Rev. Alfazema was native to Mozambique, but fled to Canada with his wife Perpetua in the 1980s to escape civil war. After the war ended, the Alfazemas were asked to assist in the founding of a school, health centre, and clean water supply in their homeland. This led to the founding of the Kapesseni Project, which brought not only physical assistance to those struggling in the aftermath of the civil war but also spiritual care as well.

Rev. Alfazema pursued pastoral ministry through Concordia Lutheran Theological Seminary (St. Catharines, Ontario), and was called to serve Lutheran Church–Canada (LCC) as a missionary to Mozambique upon his graduation. While his wife Perpetua focused on social ministry needs through the Kuwangisana Project, Rev. Alfazema focused on Gospel proclamation and evangelization.

Rev. Alfazema returned to Canada for health reasons following his retirement, but the work they began continued. In 2018, the church which grew out of his mission work was officially recognized by the Mozambican government as the Concordia Christian Church in Mozambique (Igreja Cristã da Concórdia em Moçambique – ICCM). While the church was officially registered by the government in 2018, it had previously operated unofficially for several years under the name Concordia Lutheran Church in Mozambique (Igreja Luterana da Concórdia em Moçambique —federal requirements in Mozambique prevented the young church from registering with the word “Lutheran” in its legal name).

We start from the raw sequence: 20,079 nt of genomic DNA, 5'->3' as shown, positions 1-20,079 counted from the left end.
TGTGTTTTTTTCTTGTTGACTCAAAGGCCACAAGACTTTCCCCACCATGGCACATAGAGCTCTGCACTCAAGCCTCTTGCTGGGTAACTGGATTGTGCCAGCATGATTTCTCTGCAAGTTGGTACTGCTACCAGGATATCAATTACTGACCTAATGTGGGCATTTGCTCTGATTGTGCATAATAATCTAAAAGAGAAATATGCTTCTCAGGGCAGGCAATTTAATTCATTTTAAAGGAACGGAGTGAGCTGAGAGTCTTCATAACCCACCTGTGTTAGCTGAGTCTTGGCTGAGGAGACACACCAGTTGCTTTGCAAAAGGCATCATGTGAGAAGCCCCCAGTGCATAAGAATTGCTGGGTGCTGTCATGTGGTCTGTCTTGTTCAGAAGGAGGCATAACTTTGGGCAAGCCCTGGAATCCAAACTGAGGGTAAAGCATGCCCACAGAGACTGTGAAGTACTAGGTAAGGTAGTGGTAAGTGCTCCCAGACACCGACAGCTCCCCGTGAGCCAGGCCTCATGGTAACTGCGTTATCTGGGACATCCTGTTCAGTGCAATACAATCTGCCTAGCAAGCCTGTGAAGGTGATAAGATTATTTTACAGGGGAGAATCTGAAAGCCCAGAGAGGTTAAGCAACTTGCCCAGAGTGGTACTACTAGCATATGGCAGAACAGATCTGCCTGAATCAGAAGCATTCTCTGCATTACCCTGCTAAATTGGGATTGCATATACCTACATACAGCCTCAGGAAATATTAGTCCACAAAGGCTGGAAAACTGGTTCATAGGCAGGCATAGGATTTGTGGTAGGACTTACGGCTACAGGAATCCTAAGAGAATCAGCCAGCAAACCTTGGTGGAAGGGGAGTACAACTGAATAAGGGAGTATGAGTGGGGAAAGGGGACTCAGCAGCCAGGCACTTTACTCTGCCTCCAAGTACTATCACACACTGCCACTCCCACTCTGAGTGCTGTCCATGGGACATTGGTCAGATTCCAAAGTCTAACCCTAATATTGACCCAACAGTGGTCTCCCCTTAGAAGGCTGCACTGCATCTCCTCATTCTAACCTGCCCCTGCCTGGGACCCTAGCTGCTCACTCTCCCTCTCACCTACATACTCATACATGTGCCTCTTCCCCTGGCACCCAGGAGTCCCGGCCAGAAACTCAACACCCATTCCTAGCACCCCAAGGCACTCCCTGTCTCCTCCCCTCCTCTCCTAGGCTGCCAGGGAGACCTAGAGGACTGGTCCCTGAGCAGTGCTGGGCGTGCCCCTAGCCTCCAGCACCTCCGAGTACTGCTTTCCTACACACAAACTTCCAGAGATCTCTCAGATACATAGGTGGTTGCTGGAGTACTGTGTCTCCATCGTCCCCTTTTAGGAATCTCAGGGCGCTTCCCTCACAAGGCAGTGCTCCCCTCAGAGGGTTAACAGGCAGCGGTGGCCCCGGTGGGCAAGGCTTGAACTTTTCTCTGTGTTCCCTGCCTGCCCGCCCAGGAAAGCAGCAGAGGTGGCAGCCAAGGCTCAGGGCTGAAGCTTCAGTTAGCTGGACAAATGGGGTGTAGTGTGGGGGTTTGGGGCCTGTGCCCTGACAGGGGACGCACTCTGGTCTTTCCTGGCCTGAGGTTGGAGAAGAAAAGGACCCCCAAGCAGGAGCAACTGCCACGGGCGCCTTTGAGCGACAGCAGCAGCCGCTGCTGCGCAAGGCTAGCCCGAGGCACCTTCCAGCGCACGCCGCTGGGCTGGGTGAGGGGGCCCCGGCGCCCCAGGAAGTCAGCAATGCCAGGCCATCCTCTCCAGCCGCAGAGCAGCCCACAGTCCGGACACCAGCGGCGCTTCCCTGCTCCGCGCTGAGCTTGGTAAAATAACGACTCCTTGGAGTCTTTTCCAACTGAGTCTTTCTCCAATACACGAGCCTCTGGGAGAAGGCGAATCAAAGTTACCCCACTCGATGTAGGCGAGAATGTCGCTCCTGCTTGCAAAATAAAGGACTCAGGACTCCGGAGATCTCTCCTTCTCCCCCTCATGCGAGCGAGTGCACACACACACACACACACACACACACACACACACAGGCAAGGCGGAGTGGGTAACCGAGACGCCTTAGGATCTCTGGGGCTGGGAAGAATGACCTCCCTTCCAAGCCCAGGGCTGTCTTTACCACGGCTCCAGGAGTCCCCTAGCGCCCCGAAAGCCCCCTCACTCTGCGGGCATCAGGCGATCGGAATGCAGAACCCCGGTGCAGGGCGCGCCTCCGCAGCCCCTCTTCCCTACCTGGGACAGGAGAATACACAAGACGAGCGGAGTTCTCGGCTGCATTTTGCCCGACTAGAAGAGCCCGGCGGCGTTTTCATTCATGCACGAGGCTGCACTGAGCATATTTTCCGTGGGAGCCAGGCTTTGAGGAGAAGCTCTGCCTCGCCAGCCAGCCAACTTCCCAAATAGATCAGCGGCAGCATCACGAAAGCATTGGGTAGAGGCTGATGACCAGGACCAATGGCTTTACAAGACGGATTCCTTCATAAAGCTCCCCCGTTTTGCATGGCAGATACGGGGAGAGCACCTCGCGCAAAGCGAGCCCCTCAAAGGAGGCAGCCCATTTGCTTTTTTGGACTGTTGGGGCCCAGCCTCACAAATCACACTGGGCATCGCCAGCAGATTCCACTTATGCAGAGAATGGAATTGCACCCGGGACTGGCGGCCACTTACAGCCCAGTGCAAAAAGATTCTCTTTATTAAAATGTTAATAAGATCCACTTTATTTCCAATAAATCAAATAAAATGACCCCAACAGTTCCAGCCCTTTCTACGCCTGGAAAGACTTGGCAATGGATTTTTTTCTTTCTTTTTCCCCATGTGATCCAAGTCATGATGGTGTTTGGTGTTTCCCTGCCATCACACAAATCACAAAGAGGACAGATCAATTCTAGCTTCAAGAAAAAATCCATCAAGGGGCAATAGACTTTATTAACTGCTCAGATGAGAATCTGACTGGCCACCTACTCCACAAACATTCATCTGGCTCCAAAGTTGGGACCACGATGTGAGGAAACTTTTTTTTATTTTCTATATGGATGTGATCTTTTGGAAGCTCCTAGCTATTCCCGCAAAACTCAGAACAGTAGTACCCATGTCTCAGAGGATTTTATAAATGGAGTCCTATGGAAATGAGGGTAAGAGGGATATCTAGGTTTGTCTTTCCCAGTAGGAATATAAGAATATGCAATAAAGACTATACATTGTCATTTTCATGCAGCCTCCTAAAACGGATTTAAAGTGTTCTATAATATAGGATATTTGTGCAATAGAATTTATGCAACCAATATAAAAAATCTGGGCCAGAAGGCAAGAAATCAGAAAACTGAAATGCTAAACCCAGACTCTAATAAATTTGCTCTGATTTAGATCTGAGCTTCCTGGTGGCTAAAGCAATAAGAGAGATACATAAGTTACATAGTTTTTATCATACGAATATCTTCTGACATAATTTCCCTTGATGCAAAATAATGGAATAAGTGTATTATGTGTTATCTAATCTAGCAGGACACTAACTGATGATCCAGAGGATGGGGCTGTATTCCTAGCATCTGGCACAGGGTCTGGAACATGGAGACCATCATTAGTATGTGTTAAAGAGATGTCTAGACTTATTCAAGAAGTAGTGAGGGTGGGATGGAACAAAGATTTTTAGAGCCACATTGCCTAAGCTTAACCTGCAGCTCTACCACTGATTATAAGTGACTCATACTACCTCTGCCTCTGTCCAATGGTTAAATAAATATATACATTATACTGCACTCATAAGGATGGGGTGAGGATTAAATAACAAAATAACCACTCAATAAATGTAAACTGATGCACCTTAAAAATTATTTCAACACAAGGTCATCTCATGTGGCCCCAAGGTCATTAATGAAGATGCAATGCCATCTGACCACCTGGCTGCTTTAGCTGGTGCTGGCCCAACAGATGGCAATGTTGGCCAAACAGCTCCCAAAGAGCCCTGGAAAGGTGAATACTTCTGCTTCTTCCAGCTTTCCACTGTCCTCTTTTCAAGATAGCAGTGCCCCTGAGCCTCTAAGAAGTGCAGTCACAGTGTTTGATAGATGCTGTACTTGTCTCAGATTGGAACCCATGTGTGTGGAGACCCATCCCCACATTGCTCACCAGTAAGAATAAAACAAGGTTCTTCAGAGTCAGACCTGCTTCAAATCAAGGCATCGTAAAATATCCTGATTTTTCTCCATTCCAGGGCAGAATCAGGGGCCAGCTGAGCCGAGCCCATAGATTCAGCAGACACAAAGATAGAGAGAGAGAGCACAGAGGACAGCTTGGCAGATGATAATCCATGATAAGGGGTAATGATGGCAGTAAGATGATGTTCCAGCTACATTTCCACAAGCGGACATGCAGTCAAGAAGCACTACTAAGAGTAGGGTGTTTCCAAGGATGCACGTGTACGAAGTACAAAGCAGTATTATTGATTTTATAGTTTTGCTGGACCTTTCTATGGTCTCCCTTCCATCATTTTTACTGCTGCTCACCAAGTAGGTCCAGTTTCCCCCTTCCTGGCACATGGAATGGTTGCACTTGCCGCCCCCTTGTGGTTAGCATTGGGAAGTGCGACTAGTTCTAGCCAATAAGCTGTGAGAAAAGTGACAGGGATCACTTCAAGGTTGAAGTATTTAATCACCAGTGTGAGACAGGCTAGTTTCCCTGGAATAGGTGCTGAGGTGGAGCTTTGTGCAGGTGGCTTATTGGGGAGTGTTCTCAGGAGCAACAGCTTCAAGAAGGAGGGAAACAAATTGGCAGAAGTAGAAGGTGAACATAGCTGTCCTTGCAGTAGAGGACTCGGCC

The church grew out of Rev. Alfazema’s missions, and drew on the support of a number of international partners. Early on, Rev. Alfazema partnered with Rev. Dr. Carlos Walter Winterle to collaborate on mission work in the area. Dr. Winterle is president emeritus of the Evangelical Lutheran Church of Brazil (IELB) and was at the time serving with the Free Evangelical Lutheran Synod in South Africa (FELSISA). Together, LCC, the IELB, FELSISA, and The Lutheran Church—Missouri Synod, along with support from the Independent Evangelical Lutheran Church in Germany’s (SELK) Bleckmar Mission project, coordinated mission outreach and theological training in the country, especially through the formation of a Theological Education by Extension Program organized by the IELB.

 

Rev. Joseph Alfazema (far left) poses with the first class of students Mozambique’s TEE program, along with TEE instructors Rev. Carlos Winterle (back-row, second-from-left) and Rev. André Plamer (front row, far right).

In August 2015, the Mozambican church celebrated the ordination of its first graduating class of pastors from the TEE. At the time, the church had ten congregations. By June of the next year, they had 31 congregations. Today, the ICCM has 80 congregations and a current class of thirty students training for the pastoral ministry.

The ICCM’s parent churches and supporters—LCC, the IELB, FELSISA, the LCMS, and SELK—are all member churches of the International Lutheran Council.

The family of Rev. Aflazema has invited those wishing to honour his legacy to contribute to the building of new classrooms for an elementary school in Mozambique.

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Korean Lutherans celebrate 60 years

Participants in the Lutheran Church in Korea’s 2018 convention.

SOUTH KOREA – The Lutheran Church in Korea (LCK) held its 48th regular convention October 10-12 at Luther University in Yongin, South Korea, during which time the church celebrated 60 years of Lutheran witness in Korea. The gathering took place under the theme “Arise, Shine.”

LCK President Young-Seok Jin and LCMS President Matthew Harrison sign a protocol agreement between their two churches.